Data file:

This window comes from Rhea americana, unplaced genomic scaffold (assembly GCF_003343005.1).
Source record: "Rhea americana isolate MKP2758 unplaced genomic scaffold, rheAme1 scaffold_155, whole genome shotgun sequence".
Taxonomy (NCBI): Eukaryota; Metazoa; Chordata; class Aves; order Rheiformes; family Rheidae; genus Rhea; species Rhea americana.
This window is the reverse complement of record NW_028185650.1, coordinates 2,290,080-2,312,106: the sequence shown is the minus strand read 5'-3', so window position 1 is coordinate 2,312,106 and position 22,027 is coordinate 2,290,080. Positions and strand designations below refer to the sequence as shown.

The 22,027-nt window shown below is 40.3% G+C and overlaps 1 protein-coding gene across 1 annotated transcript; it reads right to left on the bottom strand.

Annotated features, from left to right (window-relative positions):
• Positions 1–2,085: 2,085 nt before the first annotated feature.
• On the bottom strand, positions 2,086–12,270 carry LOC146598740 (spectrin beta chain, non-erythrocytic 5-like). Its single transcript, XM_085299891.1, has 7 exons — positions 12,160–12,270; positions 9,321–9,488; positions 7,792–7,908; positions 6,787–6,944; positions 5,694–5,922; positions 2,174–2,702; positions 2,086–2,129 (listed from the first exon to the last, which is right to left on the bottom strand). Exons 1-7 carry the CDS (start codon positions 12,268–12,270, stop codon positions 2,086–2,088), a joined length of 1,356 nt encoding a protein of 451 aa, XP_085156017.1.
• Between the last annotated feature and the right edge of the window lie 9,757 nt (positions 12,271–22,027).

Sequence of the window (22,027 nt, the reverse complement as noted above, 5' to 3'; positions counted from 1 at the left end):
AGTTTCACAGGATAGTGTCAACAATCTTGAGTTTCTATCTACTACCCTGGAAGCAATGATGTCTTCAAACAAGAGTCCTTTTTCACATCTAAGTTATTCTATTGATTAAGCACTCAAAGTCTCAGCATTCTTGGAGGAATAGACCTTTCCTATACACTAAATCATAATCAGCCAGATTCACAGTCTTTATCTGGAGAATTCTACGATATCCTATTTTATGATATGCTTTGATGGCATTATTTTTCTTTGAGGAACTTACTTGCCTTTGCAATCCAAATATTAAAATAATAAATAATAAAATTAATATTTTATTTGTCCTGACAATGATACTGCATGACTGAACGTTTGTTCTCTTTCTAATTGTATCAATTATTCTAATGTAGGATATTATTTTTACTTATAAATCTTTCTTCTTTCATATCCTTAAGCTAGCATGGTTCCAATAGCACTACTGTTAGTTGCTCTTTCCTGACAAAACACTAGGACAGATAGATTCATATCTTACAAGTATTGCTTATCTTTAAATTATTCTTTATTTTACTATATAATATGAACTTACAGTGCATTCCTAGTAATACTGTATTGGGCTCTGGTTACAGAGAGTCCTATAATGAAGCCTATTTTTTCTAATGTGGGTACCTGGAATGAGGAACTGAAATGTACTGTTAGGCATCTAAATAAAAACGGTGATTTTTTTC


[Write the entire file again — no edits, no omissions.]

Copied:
This window comes from Rhea americana, unplaced genomic scaffold (assembly GCF_003343005.1).
Source record: "Rhea americana isolate MKP2758 unplaced genomic scaffold, rheAme1 scaffold_155, whole genome shotgun sequence".
Taxonomy (NCBI): Eukaryota; Metazoa; Chordata; class Aves; order Rheiformes; family Rheidae; genus Rhea; species Rhea americana.
This window is the reverse complement of record NW_028185650.1, coordinates 2,290,080-2,312,106: the sequence shown is the minus strand read 5'-3', so window position 1 is coordinate 2,312,106 and position 22,027 is coordinate 2,290,080. Positions and strand designations below refer to the sequence as shown.

The 22,027-nt window shown below is 40.3% G+C and overlaps 1 protein-coding gene across 1 annotated transcript; it reads right to left on the bottom strand.

Annotated features, from left to right (window-relative positions):
• Positions 1–2,085: 2,085 nt before the first annotated feature.
• On the bottom strand, positions 2,086–12,270 carry LOC146598740 (spectrin beta chain, non-erythrocytic 5-like). Its single transcript, XM_085299891.1, has 7 exons — positions 12,160–12,270; positions 9,321–9,488; positions 7,792–7,908; positions 6,787–6,944; positions 5,694–5,922; positions 2,174–2,702; positions 2,086–2,129 (listed from the first exon to the last, which is right to left on the bottom strand). Exons 1-7 carry the CDS (start codon positions 12,268–12,270, stop codon positions 2,086–2,088), a joined length of 1,356 nt encoding a protein of 451 aa, XP_085156017.1.
• Between the last annotated feature and the right edge of the window lie 9,757 nt (positions 12,271–22,027).

Sequence of the window (22,027 nt, the reverse complement as noted above, 5' to 3'; positions counted from 1 at the left end):
AGTTTCACAGGATAGTGTCAACAATCTTGAGTTTCTATCTACTACCCTGGAAGCAATGATGTCTTCAAACAAGAGTCCTTTTTCACATCTAAGTTATTCTATTGATTAAGCACTCAAAGTCTCAGCATTCTTGGAGGAATAGACCTTTCCTATACACTAAATCATAATCAGCCAGATTCACAGTCTTTATCTGGAGAATTCTACGATATCCTATTTTATGATATGCTTTGATGGCATTATTTTTCTTTGAGGAACTTACTTGCCTTTGCAATCCAAATATTAAAATAATAAATAATAAAATTAATATTTTATTTGTCCTGACAATGATACTGCATGACTGAACGTTTGTTCTCTTTCTAATTGTATCAATTATTCTAATGTAGGATATTATTTTTACTTATAAATCTTTCTTCTTTCATATCCTTAAGCTAGCATGGTTCCAATAGCACTACTGTTAGTTGCTCTTTCCTGACAAAACACTAGGACAGATAGATTCATATCTTACAAGTATTGCTTATCTTTAAATTATTCTTTATTTTACTATATAATATGAACTTACAGTGCATTCCTAGTAATACTGTATTGGGCTCTGGTTACAGAGAGTCCTATAATGAAGCCTATTTTTTCTAATGTGGGTACCTGGAATGAGGAACTGAAATGTACTGTTAGGCATCTAAATAAAAACGGTGATTTTTTTC